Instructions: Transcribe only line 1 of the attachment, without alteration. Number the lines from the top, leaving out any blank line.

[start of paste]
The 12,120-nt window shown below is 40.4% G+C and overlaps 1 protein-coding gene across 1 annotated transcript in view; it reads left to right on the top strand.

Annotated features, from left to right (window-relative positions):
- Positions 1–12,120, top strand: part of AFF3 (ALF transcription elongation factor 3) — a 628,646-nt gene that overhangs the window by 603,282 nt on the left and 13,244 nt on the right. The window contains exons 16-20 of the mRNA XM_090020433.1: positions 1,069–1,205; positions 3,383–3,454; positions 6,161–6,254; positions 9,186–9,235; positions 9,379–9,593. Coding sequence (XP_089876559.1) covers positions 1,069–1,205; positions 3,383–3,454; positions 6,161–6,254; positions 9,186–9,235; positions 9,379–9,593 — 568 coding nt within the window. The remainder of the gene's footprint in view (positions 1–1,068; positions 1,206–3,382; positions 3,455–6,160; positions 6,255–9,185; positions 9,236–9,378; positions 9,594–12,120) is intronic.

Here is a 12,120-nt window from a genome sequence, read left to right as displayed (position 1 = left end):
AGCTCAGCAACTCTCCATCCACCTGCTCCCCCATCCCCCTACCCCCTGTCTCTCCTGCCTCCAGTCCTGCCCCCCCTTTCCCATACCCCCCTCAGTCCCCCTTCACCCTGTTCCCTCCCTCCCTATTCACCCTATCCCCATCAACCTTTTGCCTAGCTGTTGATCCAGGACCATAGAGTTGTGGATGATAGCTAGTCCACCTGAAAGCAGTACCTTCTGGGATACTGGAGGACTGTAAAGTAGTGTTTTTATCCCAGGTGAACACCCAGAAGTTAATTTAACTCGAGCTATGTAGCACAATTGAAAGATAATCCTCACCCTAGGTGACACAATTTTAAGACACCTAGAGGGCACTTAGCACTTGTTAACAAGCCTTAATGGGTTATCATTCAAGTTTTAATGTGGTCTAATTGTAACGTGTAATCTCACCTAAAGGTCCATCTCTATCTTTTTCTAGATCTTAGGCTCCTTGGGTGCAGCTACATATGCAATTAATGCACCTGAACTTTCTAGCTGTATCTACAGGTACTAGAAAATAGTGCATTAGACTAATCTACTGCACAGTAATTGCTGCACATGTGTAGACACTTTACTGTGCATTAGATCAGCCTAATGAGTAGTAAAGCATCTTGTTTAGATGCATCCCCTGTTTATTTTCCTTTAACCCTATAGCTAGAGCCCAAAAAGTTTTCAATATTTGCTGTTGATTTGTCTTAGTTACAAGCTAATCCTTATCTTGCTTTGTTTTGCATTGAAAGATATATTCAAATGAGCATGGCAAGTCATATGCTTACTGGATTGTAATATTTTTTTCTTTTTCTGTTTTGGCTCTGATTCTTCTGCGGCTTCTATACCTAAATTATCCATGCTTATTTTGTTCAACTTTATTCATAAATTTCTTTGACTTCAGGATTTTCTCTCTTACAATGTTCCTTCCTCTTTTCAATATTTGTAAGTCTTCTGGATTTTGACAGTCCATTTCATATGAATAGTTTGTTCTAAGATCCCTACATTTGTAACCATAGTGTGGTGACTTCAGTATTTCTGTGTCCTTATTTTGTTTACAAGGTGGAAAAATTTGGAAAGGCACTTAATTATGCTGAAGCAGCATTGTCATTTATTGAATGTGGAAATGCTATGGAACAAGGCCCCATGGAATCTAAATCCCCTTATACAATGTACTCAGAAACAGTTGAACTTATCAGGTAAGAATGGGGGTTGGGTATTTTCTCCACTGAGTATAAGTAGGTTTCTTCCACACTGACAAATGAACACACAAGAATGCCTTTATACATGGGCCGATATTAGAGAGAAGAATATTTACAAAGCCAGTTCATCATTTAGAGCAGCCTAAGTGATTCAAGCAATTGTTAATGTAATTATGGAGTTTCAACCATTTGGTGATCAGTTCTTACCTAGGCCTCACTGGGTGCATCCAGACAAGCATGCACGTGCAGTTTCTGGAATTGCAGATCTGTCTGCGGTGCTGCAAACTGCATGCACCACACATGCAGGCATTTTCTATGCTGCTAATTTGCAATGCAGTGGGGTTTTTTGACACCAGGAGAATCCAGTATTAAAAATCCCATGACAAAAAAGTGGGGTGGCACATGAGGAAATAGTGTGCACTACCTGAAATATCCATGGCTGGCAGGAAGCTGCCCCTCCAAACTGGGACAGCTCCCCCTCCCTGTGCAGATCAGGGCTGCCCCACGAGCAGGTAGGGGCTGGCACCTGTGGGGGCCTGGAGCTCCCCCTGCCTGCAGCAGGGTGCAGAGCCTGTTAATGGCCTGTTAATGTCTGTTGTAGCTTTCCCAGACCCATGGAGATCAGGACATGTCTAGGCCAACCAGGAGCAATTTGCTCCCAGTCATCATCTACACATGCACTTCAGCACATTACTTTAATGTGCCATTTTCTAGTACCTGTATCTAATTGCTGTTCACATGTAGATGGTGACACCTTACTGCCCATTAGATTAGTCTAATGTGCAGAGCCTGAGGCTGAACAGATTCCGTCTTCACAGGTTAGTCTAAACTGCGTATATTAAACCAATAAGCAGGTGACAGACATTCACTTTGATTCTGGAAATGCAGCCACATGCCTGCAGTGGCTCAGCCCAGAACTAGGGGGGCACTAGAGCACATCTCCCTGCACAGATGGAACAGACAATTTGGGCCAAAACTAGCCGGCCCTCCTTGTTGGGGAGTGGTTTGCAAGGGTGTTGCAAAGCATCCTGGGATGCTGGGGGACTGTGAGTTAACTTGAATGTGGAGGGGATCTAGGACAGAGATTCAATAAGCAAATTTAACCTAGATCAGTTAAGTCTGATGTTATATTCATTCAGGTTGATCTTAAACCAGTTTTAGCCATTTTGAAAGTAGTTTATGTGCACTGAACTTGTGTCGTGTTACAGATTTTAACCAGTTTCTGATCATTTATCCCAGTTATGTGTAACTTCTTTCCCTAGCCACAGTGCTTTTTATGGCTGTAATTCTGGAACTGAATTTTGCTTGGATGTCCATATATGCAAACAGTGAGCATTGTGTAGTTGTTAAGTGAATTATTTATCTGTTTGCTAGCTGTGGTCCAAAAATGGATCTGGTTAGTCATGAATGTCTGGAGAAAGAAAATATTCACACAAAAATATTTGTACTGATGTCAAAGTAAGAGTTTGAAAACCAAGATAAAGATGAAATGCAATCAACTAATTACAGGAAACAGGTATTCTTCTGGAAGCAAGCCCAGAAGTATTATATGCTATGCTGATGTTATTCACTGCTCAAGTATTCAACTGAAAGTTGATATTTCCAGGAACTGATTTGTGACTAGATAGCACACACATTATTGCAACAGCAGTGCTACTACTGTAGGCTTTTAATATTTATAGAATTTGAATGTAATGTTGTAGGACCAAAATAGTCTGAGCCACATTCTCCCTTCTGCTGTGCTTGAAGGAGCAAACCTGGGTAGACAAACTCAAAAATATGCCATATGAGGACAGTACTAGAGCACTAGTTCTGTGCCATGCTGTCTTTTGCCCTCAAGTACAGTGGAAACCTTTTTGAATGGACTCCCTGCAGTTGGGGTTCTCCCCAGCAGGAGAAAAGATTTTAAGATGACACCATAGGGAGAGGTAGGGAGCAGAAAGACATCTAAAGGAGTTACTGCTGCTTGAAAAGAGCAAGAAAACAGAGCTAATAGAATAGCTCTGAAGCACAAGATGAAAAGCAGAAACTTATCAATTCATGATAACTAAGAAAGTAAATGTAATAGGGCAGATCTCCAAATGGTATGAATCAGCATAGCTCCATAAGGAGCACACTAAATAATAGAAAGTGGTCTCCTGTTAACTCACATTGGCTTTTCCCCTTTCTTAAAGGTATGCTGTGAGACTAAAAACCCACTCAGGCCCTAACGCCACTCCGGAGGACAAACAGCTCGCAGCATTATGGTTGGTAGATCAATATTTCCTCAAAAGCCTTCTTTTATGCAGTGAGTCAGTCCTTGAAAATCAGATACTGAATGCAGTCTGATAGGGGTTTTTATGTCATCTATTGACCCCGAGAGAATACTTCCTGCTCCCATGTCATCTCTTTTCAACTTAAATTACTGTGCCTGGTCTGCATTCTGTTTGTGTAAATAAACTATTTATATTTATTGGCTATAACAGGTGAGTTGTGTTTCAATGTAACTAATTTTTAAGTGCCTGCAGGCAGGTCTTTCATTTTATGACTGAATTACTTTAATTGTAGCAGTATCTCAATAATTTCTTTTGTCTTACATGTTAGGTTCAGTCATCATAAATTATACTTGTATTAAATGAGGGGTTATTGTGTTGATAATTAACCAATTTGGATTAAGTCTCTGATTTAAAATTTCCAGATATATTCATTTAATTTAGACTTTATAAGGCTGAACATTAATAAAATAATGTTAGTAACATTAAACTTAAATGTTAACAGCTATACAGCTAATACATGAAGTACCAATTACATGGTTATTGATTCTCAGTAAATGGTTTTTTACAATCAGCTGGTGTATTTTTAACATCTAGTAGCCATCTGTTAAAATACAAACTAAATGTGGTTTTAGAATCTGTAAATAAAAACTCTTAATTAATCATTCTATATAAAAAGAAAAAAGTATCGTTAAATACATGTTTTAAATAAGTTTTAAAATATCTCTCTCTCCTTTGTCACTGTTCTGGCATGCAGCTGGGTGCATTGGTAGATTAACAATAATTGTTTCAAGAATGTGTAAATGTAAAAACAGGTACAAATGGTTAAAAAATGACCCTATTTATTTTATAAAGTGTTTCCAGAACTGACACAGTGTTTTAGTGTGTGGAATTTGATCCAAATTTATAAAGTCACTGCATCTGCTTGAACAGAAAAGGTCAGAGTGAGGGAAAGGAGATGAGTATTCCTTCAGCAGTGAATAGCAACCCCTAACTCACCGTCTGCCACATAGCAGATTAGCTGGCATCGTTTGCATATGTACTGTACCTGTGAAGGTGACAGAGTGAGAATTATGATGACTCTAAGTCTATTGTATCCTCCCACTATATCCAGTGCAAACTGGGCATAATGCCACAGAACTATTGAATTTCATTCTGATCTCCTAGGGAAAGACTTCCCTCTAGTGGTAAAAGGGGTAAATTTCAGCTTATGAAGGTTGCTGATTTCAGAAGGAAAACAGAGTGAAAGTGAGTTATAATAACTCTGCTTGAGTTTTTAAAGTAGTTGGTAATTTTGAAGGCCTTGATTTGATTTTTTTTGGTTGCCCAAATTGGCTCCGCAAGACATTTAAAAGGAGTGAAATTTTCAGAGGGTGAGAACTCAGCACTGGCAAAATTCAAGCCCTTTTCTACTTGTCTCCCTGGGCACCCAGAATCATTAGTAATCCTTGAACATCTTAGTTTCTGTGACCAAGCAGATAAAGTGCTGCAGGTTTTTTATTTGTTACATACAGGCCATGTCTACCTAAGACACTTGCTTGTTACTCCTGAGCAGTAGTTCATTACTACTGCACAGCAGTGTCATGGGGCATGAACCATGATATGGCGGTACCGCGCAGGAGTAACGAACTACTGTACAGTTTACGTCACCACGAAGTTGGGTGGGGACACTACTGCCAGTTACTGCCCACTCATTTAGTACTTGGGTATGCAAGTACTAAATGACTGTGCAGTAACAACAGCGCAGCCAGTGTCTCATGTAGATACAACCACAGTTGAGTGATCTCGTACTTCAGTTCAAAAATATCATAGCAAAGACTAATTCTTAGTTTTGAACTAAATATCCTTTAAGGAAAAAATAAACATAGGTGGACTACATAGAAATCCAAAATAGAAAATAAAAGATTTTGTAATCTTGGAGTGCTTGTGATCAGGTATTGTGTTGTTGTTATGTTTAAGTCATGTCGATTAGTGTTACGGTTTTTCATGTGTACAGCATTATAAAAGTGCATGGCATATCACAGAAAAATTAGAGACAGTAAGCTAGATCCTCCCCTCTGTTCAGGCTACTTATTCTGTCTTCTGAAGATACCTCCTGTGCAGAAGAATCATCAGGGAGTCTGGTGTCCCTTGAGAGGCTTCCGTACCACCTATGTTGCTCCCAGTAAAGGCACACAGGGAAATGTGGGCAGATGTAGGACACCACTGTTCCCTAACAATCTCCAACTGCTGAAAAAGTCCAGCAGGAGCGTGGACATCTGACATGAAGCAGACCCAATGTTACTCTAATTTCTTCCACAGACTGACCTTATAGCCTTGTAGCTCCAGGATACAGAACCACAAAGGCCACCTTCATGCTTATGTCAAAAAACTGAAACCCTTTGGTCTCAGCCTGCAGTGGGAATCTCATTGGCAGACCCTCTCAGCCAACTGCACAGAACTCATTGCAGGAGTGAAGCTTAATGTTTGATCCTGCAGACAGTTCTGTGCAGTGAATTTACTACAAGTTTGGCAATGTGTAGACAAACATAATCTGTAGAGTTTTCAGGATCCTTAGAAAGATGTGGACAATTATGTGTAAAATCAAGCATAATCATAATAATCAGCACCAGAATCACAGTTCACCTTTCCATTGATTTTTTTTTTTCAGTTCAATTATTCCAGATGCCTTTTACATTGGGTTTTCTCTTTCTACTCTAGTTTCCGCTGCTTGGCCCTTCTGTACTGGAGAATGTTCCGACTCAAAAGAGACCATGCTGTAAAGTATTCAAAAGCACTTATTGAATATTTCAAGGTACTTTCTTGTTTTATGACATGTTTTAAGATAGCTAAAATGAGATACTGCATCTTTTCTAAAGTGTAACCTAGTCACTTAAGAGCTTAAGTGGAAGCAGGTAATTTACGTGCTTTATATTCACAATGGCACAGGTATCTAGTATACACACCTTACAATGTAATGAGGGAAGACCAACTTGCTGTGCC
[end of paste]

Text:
The 12,120-nt window shown below is 40.4% G+C and overlaps 1 protein-coding gene across 1 annotated transcript in view; it reads left to right on the top strand.